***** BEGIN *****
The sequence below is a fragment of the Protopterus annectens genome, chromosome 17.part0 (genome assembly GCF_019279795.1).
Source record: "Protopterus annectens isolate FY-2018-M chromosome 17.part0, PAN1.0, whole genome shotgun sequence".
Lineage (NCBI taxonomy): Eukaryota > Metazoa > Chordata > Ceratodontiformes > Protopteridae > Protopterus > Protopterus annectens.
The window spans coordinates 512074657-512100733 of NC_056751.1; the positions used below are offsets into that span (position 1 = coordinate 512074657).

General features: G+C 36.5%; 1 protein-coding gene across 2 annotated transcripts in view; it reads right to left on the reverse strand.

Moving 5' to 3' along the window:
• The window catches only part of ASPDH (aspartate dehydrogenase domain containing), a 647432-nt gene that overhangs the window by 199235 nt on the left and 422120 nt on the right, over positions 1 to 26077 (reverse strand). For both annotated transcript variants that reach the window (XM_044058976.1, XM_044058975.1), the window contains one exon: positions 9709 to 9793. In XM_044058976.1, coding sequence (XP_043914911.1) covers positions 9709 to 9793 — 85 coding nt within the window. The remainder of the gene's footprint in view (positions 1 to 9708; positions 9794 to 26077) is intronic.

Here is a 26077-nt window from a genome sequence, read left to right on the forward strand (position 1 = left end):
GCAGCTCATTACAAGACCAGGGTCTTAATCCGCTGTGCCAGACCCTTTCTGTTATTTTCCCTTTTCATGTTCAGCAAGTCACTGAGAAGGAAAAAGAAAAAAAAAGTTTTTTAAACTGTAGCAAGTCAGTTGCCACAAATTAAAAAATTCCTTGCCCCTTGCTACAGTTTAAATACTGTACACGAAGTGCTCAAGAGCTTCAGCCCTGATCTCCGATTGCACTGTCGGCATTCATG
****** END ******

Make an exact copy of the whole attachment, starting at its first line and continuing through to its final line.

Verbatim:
The sequence below is a fragment of the Protopterus annectens genome, chromosome 17.part0 (genome assembly GCF_019279795.1).
Source record: "Protopterus annectens isolate FY-2018-M chromosome 17.part0, PAN1.0, whole genome shotgun sequence".
Lineage (NCBI taxonomy): Eukaryota > Metazoa > Chordata > Ceratodontiformes > Protopteridae > Protopterus > Protopterus annectens.
The window spans coordinates 512074657-512100733 of NC_056751.1; the positions used below are offsets into that span (position 1 = coordinate 512074657).

General features: G+C 36.5%; 1 protein-coding gene across 2 annotated transcripts in view; it reads right to left on the reverse strand.

Moving 5' to 3' along the window:
• The window catches only part of ASPDH (aspartate dehydrogenase domain containing), a 647432-nt gene that overhangs the window by 199235 nt on the left and 422120 nt on the right, over positions 1 to 26077 (reverse strand). For both annotated transcript variants that reach the window (XM_044058976.1, XM_044058975.1), the window contains one exon: positions 9709 to 9793. In XM_044058976.1, coding sequence (XP_043914911.1) covers positions 9709 to 9793 — 85 coding nt within the window. The remainder of the gene's footprint in view (positions 1 to 9708; positions 9794 to 26077) is intronic.

Here is a 26077-nt window from a genome sequence, read left to right on the forward strand (position 1 = left end):
GCAGCTCATTACAAGACCAGGGTCTTAATCCGCTGTGCCAGACCCTTTCTGTTATTTTCCCTTTTCATGTTCAGCAAGTCACTGAGAAGGAAAAAGAAAAAAAAAGTTTTTTAAACTGTAGCAAGTCAGTTGCCACAAATTAAAAAATTCCTTGCCCCTTGCTACAGTTTAAATACTGTACACGAAGTGCTCAAGAGCTTCAGCCCTGATCTCCGATTGCACTGTCGGCATTCATG